Medically reviewed on Jan 2, 2019
Commonly used brand name(s)
In the U.S.
Available Dosage Forms:
- Tablet, Extended Release
Therapeutic Class: Antihyperlipidemic
Pharmacologic Class: HMG-COA Reductase Inhibitor
Uses For lovastatin
Lovastatin is used together with a proper diet to lower cholesterol and triglyceride (fat) levels in the blood. Lovastatin may also help prevent medical problems (eg, chest pain, heart attack, stroke) caused by fat clogging the blood vessels. It may also be used to prevent certain types of heart and blood vessel problems in patients with risk factors for heart problems.
Lovastatin belongs to the group of medicines called HMG-CoA reductase inhibitors, or statins. It works to reduce the amount of cholesterol in the blood by blocking an enzyme that is needed by the body to make cholesterol.
Lovastatin is available only with your doctor's prescription.
Before Using lovastatin
In deciding to use a medicine, the risks of taking the medicine must be weighed against the good it will do. This is a decision you and your doctor will make. For lovastatin, the following should be considered:
Tell your doctor if you have ever had any unusual or allergic reaction to lovastatin or any other medicines. Also tell your health care professional if you have any other types of allergies, such as to foods, dyes, preservatives, or animals. For non-prescription products, read the label or package ingredients carefully.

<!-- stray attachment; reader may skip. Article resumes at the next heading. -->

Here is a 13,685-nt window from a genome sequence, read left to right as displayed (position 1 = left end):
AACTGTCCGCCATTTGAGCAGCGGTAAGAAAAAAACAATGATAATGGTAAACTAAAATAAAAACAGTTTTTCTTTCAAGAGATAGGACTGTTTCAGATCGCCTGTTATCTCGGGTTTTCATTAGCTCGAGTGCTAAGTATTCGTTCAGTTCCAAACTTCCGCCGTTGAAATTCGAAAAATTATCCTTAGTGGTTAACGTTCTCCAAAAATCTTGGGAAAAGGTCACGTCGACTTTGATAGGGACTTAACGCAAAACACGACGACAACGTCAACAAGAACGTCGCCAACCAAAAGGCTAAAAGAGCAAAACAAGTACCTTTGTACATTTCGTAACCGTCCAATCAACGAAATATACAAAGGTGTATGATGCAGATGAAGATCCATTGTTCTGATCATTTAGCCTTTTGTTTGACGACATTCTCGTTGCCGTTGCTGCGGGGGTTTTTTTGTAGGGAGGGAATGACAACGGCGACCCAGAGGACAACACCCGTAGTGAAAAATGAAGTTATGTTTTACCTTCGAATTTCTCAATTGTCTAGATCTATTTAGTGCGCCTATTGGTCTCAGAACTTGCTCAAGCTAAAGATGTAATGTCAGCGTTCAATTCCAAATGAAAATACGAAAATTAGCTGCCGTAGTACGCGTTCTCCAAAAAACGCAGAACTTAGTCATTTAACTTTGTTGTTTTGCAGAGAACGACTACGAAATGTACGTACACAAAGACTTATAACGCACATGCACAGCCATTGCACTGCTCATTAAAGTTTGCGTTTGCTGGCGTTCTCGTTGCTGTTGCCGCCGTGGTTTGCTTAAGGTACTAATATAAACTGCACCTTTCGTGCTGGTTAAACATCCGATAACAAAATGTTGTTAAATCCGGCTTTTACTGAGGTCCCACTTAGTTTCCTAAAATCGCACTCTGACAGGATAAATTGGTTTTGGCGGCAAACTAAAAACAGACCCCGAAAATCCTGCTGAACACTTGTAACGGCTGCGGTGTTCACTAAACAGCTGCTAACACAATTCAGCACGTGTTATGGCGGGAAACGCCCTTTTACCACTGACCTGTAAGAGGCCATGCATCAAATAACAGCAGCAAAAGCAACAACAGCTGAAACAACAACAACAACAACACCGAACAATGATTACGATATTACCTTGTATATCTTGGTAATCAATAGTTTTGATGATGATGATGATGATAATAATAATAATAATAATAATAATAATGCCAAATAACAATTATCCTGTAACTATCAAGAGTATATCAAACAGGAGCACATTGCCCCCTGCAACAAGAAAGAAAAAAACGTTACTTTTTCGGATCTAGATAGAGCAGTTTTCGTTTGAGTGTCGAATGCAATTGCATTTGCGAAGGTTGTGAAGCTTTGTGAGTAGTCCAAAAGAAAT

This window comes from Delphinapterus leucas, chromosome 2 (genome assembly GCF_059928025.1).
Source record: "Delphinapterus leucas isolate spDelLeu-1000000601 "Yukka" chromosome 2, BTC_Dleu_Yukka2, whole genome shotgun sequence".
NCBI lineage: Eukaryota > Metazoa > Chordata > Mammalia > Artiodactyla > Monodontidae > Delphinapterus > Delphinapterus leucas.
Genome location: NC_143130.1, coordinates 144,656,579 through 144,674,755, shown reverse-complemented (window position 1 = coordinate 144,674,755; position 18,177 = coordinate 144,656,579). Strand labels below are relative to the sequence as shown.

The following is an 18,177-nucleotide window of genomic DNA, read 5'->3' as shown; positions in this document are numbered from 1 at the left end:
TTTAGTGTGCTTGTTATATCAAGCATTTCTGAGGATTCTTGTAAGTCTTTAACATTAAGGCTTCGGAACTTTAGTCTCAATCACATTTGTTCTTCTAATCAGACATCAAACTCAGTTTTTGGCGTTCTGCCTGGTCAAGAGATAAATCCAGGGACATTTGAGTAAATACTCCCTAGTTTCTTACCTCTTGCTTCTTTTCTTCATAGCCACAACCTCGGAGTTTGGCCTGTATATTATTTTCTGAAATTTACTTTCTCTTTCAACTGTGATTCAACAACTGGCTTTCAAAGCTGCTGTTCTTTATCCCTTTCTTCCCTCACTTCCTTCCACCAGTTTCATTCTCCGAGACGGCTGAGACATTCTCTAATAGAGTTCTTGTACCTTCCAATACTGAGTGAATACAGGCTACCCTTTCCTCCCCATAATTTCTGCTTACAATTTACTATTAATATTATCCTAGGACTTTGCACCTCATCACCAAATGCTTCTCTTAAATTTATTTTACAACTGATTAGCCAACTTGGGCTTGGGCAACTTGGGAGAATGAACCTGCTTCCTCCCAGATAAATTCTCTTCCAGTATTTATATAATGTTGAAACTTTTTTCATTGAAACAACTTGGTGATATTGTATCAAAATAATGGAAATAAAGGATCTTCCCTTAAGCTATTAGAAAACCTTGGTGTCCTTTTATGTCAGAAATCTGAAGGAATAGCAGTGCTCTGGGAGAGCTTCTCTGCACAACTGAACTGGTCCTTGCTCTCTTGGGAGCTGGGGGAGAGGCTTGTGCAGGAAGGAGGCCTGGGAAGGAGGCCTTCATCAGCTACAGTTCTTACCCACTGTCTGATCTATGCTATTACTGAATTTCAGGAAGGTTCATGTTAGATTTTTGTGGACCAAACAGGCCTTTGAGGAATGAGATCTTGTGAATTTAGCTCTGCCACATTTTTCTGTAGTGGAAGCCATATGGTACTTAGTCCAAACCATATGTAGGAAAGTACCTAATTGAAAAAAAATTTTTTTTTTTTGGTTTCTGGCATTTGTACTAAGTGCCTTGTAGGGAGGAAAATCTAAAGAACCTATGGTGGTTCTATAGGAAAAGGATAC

Appropriate studies performed to date have not demonstrated pediatric-specific problems that would limit the usefulness of lovastatin tablets in children 10 to 17 years of age. However, safety and efficacy in children younger than 10 years of age have not been established.
Teenage girls taking lovastatin tablets should be counseled on appropriate birth control methods to prevent pregnancy.
Appropriate studies have not been performed on the relationship of age to the effects of lovastatin extended-release tablets in the pediatric population. Safety and efficacy have not been established.
Appropriate studies performed to date have not demonstrated geriatric-specific problems that would limit the usefulness of lovastatin in the elderly. However, elderly patients are more likely to have age-related kidney problems, which may require an adjustment in the dose for patients receiving lovastatin.
Studies in women breastfeeding have demonstrated harmful infant effects. An alternative to this medication should be prescribed or you should stop breastfeeding while using lovastatin.
Interactions with Medicines
Although certain medicines should not be used together at all, in other cases two different medicines may be used together even if an interaction might occur. In these cases, your doctor may want to change the dose, or other precautions may be necessary. When you are taking lovastatin, it is especially important that your healthcare professional know if you are taking any of the medicines listed below. The following interactions have been selected on the basis of their potential significance and are not necessarily all-inclusive.
Using lovastatin with any of the following medicines is not recommended. Your doctor may decide not to treat you with this medication or change some of the other medicines you take.
Using lovastatin with any of the following medicines is usually not recommended, but may be required in some cases. If both medicines are prescribed together, your doctor may change the dose or how often you use one or both of the medicines.
- Dabigatran Etexilate